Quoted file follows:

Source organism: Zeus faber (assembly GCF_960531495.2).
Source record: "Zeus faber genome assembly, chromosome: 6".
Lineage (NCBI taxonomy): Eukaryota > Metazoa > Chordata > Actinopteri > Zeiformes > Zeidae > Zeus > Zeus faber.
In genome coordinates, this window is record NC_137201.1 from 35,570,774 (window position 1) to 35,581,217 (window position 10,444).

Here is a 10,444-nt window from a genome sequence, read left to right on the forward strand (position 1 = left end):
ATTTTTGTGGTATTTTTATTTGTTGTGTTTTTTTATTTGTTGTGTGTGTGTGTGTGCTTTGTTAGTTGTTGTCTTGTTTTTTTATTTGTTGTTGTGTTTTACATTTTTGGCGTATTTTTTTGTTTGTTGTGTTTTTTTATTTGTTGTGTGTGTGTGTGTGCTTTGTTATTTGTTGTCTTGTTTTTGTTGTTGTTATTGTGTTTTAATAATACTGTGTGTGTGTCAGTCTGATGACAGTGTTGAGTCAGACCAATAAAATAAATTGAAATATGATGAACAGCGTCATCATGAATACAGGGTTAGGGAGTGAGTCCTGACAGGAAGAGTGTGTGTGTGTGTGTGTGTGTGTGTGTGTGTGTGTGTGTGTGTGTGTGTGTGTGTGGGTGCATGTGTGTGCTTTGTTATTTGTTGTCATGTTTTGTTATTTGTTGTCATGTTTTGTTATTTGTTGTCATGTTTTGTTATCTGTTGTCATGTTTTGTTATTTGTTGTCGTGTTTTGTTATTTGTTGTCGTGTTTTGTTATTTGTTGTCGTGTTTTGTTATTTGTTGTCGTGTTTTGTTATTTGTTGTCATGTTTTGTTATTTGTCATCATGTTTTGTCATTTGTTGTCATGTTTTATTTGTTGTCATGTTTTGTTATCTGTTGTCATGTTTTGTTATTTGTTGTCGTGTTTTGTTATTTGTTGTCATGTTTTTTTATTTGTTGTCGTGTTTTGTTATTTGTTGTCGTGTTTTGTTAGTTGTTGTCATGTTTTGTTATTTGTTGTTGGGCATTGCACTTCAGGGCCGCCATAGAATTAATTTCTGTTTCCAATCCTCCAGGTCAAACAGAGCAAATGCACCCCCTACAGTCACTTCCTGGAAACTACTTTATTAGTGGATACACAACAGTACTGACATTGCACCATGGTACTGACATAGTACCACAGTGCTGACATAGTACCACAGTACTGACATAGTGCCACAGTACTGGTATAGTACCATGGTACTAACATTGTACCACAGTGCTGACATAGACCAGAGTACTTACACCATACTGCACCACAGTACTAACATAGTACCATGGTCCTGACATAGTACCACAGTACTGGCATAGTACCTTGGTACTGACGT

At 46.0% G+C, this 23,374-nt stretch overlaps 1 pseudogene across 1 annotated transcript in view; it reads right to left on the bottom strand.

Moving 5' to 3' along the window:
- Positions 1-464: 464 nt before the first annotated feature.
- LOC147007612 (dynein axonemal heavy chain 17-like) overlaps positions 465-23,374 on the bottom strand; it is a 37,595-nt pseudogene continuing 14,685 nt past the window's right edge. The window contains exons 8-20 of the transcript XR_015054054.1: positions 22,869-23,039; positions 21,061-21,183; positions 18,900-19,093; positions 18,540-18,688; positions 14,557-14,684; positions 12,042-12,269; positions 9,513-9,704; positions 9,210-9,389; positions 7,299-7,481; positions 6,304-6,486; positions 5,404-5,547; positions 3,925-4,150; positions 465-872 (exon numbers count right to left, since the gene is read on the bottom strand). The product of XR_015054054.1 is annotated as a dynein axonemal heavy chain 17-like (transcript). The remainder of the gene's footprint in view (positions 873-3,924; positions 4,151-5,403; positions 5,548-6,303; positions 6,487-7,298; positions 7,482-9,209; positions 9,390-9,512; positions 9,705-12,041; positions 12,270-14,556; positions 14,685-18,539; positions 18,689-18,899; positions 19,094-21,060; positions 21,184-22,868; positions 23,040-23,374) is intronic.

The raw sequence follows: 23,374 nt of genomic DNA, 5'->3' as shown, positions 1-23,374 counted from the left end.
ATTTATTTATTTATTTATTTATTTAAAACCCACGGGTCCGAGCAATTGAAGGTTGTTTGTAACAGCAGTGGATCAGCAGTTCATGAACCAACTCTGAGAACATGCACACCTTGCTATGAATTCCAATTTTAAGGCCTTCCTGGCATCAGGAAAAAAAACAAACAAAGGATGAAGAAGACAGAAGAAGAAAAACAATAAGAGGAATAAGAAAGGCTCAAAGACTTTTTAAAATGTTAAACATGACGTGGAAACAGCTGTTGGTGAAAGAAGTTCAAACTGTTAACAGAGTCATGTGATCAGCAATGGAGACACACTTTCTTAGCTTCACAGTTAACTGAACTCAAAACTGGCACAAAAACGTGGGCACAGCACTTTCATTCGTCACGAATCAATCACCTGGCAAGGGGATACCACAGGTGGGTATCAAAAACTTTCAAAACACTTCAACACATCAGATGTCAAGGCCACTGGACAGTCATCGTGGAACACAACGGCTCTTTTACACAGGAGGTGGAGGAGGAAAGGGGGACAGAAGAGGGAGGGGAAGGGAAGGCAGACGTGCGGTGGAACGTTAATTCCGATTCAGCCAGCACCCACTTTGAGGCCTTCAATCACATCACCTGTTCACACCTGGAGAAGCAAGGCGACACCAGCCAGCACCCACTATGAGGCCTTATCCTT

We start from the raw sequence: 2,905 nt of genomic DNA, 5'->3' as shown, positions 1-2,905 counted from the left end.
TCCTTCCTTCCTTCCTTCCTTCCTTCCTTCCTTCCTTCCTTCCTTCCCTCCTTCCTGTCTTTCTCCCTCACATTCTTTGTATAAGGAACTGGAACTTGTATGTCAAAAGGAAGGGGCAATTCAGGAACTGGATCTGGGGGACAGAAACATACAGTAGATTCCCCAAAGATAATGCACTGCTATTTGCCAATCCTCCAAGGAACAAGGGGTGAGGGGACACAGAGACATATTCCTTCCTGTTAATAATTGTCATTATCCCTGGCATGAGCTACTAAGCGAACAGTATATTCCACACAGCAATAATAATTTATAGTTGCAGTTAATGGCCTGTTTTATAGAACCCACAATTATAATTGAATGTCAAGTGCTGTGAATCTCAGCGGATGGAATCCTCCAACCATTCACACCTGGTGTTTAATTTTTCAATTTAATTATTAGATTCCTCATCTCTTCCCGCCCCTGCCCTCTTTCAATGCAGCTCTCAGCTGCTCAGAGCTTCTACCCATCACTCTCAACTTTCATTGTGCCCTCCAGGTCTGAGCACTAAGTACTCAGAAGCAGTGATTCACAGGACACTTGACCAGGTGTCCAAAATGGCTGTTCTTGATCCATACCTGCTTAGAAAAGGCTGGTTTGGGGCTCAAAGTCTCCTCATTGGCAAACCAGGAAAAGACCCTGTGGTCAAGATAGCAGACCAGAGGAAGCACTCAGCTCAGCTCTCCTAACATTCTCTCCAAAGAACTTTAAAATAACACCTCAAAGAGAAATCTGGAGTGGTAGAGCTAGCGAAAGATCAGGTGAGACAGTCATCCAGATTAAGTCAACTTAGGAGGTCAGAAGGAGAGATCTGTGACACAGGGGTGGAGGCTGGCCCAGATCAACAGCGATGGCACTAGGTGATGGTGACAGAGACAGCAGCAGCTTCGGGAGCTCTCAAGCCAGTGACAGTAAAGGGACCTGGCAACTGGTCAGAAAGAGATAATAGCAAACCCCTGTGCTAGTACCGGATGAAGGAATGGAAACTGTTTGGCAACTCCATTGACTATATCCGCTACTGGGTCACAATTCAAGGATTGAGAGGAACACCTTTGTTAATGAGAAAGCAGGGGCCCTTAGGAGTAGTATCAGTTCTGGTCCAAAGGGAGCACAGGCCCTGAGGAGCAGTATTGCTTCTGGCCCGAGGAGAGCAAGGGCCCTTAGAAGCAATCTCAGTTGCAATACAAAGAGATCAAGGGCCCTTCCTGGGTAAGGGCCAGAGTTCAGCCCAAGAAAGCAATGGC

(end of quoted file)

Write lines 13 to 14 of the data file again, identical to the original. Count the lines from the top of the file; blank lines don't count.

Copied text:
We start from the raw sequence: 2,905 nt of genomic DNA, 5'->3' as shown, positions 1-2,905 counted from the left end.
TCCTTCCTTCCTTCCTTCCTTCCTTCCTTCCTTCCTTCCTTCCTTCCCTCCTTCCTGTCTTTCTCCCTCACATTCTTTGTATAAGGAACTGGAACTTGTATGTCAAAAGGAAGGGGCAATTCAGGAACTGGATCTGGGGGACAGAAACATACAGTAGATTCCCCAAAGATAATGCACTGCTATTTGCCAATCCTCCAAGGAACAAGGGGTGAGGGGACACAGAGACATATTCCTTCCTGTTAATAATTGTCATTATCCCTGGCATGAGCTACTAAGCGAACAGTATATTCCACACAGCAATAATAATTTATAGTTGCAGTTAATGGCCTGTTTTATAGAACCCACAATTATAATTGAATGTCAAGTGCTGTGAATCTCAGCGGATGGAATCCTCCAACCATTCACACCTGGTGTTTAATTTTTCAATTTAATTATTAGATTCCTCATCTCTTCCCGCCCCTGCCCTCTTTCAATGCAGCTCTCAGCTGCTCAGAGCTTCTACCCATCACTCTCAACTTTCATTGTGCCCTCCAGGTCTGAGCACTAAGTACTCAGAAGCAGTGATTCACAGGACACTTGACCAGGTGTCCAAAATGGCTGTTCTTGATCCATACCTGCTTAGAAAAGGCTGGTTTGGGGCTCAAAGTCTCCTCATTGGCAAACCAGGAAAAGACCCTGTGGTCAAGATAGCAGACCAGAGGAAGCACTCAGCTCAGCTCTCCTAACATTCTCTCCAAAGAACTTTAAAATAACACCTCAAAGAGAAATCTGGAGTGGTAGAGCTAGCGAAAGATCAGGTGAGACAGTCATCCAGATTAAGTCAACTTAGGAGGTCAGAAGGAGAGATCTGTGACACAGGGGTGGAGGCTGGCCCAGATCAACAGCGATGGCACTAGGTGATGGTGACAGAGACAGCAGCAGCTTCGGGAGCTCTCAAGCCAGTGACAGTAAAGGGACCTGGCAACTGGTCAGAAAGAGATAATAGCAAACCCCTGTGCTAGTACCGGATGAAGGAATGGAAACTGTTTGGCAACTCCATTGACTATATCCGCTACTGGGTCACAATTCAAGGATTGAGAGGAACACCTTTGTTAATGAGAAAGCAGGGGCCCTTAGGAGTAGTATCAGTTCTGGTCCAAAGGGAGCACAGGCCCTGAGGAGCAGTATTGCTTCTGGCCCGAGGAGAGCAAGGGCCCTTAGAAGCAATCTCAGTTGCAATACAAAGAGATCAAGGGCCCTTCCTGGGTAAGGGCCAGAGTTCAGCCCAAGAAAGCAATGGC